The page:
Despite that, Belgium’s nuclear facilities operated with only unarmed security guards until earlier this month, although the country did take some security measures – like requiring plant employees to work in groups of at least two – in 2014. Such measures have prompted administration officials to laud Belgium for its security efforts.
“Belgium … has advanced nuclear security protocols in place,” says Ben Rhodes, White House deputy national security adviser for strategic communications.
Obama launched the nuclear security summits in Prague in 2009 in a speech in which he called for eventually getting to “zero” nuclear weapons and for securing the world’s vulnerable nuclear materials, or “loose nukes,” within four years.
The goal of securing loose nukes has not been reached, but proliferation experts say that should not shroud the accomplishments of Obama’s initiative. Over the six years of the effort, 14 countries have completely given up holdings of weapons-grade fuel, and other countries have reduced those stockpiles and tightened security measures.
“I think it’s fair to say this is an Obama accomplishment,” says Sharon Squassoni, director of the Center for Strategic and International Security Studies’ proliferation prevention program. “The real question is, what happens after this?” she adds.
With Obama leaving office next year, the idea is to turn the nuclear security effort over to five international agencies. But some proliferation experts worry agencies like the United Nations and Interpol don’t have the persuasive pull that the summit process did.
Without the summit, countries are likely to feel less obligated to follow the example of a country like the US, Ms. Squassoni says. Citing the challenge of unsecured medical isotopes and other radiological materials used in most countries, she says, “There are no legally binding obligations for countries to implement the kinds of security measures the US has on its radioactive materials.”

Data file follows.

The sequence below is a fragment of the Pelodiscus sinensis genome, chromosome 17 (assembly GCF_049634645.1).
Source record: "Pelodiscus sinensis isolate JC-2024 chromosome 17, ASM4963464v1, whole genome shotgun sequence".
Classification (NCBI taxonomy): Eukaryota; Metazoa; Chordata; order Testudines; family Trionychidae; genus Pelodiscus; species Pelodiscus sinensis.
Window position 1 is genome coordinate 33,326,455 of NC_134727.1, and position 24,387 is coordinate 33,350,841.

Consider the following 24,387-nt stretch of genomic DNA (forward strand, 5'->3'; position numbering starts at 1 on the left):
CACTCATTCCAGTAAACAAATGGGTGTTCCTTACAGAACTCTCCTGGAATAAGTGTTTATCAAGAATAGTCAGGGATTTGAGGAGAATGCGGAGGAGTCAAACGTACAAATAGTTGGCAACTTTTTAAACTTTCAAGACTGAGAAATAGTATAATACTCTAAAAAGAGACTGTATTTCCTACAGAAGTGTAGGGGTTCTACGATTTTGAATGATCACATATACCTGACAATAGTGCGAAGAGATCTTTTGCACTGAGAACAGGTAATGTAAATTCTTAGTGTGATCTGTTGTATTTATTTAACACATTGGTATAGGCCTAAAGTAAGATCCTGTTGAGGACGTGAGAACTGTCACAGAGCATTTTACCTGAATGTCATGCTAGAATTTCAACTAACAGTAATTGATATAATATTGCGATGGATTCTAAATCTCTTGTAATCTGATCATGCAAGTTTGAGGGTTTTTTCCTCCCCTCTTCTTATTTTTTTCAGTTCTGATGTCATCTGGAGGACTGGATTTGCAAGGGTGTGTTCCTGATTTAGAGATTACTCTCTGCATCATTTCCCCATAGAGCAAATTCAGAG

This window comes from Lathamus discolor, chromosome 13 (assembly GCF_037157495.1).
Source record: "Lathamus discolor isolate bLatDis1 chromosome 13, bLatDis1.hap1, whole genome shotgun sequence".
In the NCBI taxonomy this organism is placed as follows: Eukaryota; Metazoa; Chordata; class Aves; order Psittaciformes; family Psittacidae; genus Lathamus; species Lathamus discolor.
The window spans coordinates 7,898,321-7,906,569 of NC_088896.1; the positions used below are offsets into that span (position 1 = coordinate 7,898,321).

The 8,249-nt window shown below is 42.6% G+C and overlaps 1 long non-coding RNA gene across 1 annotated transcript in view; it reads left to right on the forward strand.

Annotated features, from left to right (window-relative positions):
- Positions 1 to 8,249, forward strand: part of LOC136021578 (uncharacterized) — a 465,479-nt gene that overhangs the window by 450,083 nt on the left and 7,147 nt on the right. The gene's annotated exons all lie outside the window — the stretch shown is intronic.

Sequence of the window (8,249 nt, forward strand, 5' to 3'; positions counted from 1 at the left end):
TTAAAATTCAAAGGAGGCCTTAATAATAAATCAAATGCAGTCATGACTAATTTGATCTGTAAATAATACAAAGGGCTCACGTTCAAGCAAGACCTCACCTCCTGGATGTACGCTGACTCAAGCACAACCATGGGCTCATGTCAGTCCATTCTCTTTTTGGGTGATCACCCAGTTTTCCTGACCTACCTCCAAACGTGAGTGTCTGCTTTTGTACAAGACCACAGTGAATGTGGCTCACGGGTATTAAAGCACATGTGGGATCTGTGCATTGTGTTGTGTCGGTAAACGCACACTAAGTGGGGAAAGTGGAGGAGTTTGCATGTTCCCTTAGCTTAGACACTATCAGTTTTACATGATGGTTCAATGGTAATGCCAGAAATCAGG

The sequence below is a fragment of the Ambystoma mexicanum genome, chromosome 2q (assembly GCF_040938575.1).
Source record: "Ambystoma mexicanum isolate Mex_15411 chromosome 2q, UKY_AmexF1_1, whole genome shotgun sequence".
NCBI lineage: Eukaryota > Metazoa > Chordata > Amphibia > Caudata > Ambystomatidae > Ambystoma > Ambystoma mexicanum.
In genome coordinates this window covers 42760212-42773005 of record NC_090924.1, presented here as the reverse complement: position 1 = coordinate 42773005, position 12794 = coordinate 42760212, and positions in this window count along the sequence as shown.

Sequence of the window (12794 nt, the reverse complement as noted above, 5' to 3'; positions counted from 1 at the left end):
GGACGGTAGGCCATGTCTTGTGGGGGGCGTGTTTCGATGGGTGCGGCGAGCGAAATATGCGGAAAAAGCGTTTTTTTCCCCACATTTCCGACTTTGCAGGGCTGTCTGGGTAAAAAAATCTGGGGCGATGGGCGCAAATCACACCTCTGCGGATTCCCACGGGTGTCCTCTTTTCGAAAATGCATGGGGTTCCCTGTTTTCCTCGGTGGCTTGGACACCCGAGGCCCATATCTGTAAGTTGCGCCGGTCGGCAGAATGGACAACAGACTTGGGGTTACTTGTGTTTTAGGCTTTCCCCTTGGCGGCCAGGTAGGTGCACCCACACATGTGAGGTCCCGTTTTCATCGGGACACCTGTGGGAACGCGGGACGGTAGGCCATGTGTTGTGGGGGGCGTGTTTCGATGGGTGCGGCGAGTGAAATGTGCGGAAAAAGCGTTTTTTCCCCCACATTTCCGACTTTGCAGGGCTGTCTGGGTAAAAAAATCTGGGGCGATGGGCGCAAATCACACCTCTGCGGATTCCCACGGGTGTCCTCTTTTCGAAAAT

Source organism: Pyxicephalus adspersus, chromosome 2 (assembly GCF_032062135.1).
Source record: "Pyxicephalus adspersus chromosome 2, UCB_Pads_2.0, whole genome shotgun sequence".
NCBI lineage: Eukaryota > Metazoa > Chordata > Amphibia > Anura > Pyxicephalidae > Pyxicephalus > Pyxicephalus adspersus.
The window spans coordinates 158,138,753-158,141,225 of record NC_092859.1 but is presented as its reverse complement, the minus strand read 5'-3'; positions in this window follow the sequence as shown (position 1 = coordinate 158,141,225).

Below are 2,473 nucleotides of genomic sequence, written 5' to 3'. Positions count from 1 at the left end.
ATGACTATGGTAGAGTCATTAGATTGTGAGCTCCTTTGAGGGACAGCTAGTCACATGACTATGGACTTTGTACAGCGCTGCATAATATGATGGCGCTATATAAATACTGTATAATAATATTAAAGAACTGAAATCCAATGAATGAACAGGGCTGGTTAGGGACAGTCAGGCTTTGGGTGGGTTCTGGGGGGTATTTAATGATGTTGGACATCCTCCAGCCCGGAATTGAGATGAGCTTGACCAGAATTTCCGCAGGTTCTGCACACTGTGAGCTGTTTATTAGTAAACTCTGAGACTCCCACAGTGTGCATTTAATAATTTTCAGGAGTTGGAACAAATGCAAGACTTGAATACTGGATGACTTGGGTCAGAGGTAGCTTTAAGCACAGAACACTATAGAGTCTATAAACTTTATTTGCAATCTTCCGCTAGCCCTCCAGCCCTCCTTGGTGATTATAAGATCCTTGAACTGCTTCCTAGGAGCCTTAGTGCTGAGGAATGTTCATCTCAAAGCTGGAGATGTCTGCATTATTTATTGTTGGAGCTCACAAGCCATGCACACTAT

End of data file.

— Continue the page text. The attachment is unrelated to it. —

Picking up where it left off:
Another worrisome trend is the quest of a growing number of countries for plutonium reprocessing capabilities. Currently at least four countries – China, India, Japan, and Pakistan – are planning to build reprocessing plants to produce plutonium.
NPEC’s Sokolski notes that North Korea’s recent nuclear provocations are prompting some in South Korea to pressure the government to commence reprocessing fuel from the country’s nuclear plants to extract plutonium. With Japan and China already heading down the plutonium path, East Asia could be in for a “nuclear explosive materials arms race,” Sokolski says – though he says the issue is unlikely to appear on the summit agenda.
“The success of these summits depends on consensus, so I think we have some higher-ups in the administration who decided to set aside an issue like plutonium so as not to offend anybody,” he says.
Obama can argue that, particularly after Brussels, keeping nuclear materials out of the hands of terrorists has returned as priority No. 1. But in that case, Sokolski says, the summit should deliver on the mundane security issues that matter.
“In fairness to the administration, they can argue that this is focused on nuclear terrorism, not the plans of responsible states,” he says. “But in that case, let’s get folks to really tighten up security at plants and spent-fuel ponds and take measures to prevent control-room sabotage. Then they will have accomplished something.”